Home EDUCATION The campaign against pen-paper lesson notes-Tikya Wireko writes

The campaign against pen-paper lesson notes-Tikya Wireko writes

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The campaign against pen-paper lesson notes

CAMPAIGN AGAINST PEN-PAPER LESSON NOTES

ANACHRONISTIC PRACTICE
The question of writing lesson notes using the age-long method of a huge and heavy notebook with a blue pen for hours keeps agitating my mind since the inception of the new curriculum. The form and nature of the new curriculum seem to do away with the pen and paper mode of lesson notes, in that it provides for a system that generates lesson plans for teachers to cover each academic year. What teachers are expected to do is to print the lesson plans out to be used as a guide in lesson delivery. That is why the curriculum is called STANDARD-BASED CURRICULUM. It is standardized in content, teaching methodology, and assessment, though the details of the content may be researched online or captured in recommended textbooks.

Meanwhile, the answer to the related question of whether teachers are expected to print the lesson plan online and then copy it into their lesson notebooks for onward submission to head teachers for vetting, is not far fetched. Captured in the same new curriculum, whether SBC or CCP, is the competency of Digital Literacy to be imbibed in the learners by the teachers in line with international best practices. It is one of the reasons why ICT is to be used as a pedagogical tool; thanks to the new curriculum. So it would be akin to speaking with two voices, if one preaches Digital literacy on the part of pupils and practice “Analogy literacy”(coping downloaded lesson plan into note lesson notebooks) on the part of teachers, the implemters(imbibers) of the digital literacy.

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Again, if efficiency is the use of minimum input to achieve maximum output, then I honestly think the paper and pen approach to lesson planning has outlived its usefulness. Every rational entrepreneur or manager would prefer to use an alternative that would produce optimum output so long as its essence is not lost. The bottom line is that, the new system of downloading and printing lesson plans online is superior to the old system when viewed from the binoculars of efficiency. This is so because, it would free up time and energy which would be devoted to research on content, assemblage of TLMs, and lesson delivery.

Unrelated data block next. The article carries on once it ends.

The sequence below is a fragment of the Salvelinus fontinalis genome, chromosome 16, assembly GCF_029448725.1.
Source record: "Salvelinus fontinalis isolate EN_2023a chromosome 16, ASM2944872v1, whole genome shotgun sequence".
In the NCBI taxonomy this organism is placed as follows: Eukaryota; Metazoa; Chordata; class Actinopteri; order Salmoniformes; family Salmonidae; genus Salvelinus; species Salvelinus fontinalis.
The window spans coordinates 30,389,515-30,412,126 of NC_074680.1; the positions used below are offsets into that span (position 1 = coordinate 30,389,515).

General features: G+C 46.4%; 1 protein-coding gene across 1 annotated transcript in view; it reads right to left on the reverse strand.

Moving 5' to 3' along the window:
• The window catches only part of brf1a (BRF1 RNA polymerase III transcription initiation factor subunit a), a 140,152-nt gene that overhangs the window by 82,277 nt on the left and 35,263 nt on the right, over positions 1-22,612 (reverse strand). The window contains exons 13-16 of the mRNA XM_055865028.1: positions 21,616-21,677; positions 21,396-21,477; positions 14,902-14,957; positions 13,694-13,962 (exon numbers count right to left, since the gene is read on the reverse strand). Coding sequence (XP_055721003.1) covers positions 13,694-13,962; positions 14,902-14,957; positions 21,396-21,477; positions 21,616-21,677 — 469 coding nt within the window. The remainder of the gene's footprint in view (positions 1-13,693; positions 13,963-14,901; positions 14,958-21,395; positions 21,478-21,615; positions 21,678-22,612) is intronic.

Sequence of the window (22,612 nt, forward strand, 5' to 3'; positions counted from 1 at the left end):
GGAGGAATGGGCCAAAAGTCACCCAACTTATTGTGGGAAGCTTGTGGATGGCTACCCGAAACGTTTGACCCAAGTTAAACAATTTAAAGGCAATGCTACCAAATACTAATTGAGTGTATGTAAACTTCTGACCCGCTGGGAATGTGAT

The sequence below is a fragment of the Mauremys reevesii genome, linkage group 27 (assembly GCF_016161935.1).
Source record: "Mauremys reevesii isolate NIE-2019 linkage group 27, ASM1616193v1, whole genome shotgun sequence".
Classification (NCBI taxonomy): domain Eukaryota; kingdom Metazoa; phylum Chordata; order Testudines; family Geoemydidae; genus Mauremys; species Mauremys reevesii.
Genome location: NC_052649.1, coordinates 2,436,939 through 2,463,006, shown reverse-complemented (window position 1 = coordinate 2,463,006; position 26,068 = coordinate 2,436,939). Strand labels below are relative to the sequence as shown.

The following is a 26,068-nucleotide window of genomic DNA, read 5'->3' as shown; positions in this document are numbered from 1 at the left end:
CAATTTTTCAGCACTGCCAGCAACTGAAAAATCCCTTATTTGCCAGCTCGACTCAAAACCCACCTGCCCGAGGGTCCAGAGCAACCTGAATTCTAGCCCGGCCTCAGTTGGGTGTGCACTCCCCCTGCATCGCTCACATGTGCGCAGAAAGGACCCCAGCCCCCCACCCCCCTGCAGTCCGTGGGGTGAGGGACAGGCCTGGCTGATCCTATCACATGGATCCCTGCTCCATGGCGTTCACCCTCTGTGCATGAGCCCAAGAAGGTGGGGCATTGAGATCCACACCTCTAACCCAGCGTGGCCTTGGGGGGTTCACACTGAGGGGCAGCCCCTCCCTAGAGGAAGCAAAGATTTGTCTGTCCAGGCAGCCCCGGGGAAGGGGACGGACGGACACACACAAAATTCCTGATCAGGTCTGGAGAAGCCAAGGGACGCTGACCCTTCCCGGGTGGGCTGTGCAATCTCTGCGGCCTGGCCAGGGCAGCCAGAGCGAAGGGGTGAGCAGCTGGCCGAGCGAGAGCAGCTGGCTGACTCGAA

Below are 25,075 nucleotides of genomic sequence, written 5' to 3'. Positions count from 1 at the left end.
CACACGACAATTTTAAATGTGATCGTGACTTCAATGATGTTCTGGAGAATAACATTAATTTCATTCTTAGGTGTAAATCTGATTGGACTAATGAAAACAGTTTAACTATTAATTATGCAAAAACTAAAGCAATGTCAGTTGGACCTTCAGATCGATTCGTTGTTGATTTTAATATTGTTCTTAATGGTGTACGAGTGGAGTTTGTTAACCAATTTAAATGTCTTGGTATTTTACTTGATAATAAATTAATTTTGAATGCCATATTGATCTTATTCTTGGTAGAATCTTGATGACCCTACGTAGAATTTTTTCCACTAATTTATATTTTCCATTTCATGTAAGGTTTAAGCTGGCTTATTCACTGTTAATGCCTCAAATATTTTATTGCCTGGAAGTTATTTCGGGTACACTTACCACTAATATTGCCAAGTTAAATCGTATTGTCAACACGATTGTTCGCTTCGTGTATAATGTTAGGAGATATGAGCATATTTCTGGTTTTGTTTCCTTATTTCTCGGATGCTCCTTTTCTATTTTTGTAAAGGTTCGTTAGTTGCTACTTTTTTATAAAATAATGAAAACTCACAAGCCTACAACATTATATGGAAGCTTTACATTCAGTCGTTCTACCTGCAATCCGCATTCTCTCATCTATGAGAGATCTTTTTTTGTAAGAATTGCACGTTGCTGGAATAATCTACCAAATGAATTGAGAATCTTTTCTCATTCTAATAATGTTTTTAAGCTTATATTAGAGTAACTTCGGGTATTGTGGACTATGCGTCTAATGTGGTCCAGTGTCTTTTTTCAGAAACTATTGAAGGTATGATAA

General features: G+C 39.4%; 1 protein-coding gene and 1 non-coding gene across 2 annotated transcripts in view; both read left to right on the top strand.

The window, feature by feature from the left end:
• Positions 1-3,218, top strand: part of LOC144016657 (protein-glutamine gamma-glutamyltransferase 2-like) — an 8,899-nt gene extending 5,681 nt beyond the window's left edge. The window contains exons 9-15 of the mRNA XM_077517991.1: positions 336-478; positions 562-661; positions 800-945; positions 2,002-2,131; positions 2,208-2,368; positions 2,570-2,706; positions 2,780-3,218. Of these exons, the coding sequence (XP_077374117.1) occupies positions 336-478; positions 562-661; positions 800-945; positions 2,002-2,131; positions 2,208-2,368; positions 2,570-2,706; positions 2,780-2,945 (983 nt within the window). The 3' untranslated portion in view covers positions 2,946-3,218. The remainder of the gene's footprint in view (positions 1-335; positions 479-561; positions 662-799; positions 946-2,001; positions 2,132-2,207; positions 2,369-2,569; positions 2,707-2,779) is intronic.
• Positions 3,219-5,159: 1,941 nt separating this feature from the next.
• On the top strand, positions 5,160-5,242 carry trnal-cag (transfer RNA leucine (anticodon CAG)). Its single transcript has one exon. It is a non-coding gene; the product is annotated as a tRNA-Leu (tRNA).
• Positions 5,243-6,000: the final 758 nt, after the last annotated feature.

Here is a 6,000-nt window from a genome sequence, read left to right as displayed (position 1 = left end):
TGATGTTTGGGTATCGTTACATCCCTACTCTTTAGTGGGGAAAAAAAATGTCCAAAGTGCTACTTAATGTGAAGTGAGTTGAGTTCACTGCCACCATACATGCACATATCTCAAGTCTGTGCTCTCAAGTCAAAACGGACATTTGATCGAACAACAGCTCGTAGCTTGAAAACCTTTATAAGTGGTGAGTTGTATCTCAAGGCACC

Essentialism, according to Plato, is the underlying assumption that belie the external manifestation of things(process, occurencies, systems). In the light of this, It would be instructive to note that, if the essence of the paper and pen approach to lesson planning is basically to organize and codify the content, methodology, TLMs, mode of assessment to be used in lesson delivery inter alia, then downloading and printing out a NaCCA provided lesson plan, and submitting same for vetting is not a misnomer.

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Also, the technological wind blowing across the globe, and even nationally (iports,icourt,ebanking system, momo, zoom,etc) should be a clarion call to all managers, including GES, to update their analogue systems into digital in order to rhyme with the times. This will not only remove the spectacle of leaving old/new lesson notebooks at the mercy of rats and rodents in head teachers’ offices and its attendant effect on record keeping; depleting our forest reserves in order to produce lesson notebooks and its rippling effects on climate change and global warming, but also cushion us from the devastating effects of periods of pandemics.
Similarly, if Covid 19 has really taught us any lesson, then it is to be innovative, for necessity is the mother of inventions. If some of these innovations were to be embraced earlier, GES would not have faced much challenge with educating students during Covid.Teachers would have planned their lessons at home, forwarded same through online systems to be vetted and proceeded to engage their students using video conferencing systems. I guess you have seen how useless the lesson notebooks of teachers became during Covid.

In conclusion, we cannot afford to be mimicking the “witches dance” of one step forward and one step backward, if we are to make a real breakthrough with systemic reforms in our country, especially within GES.

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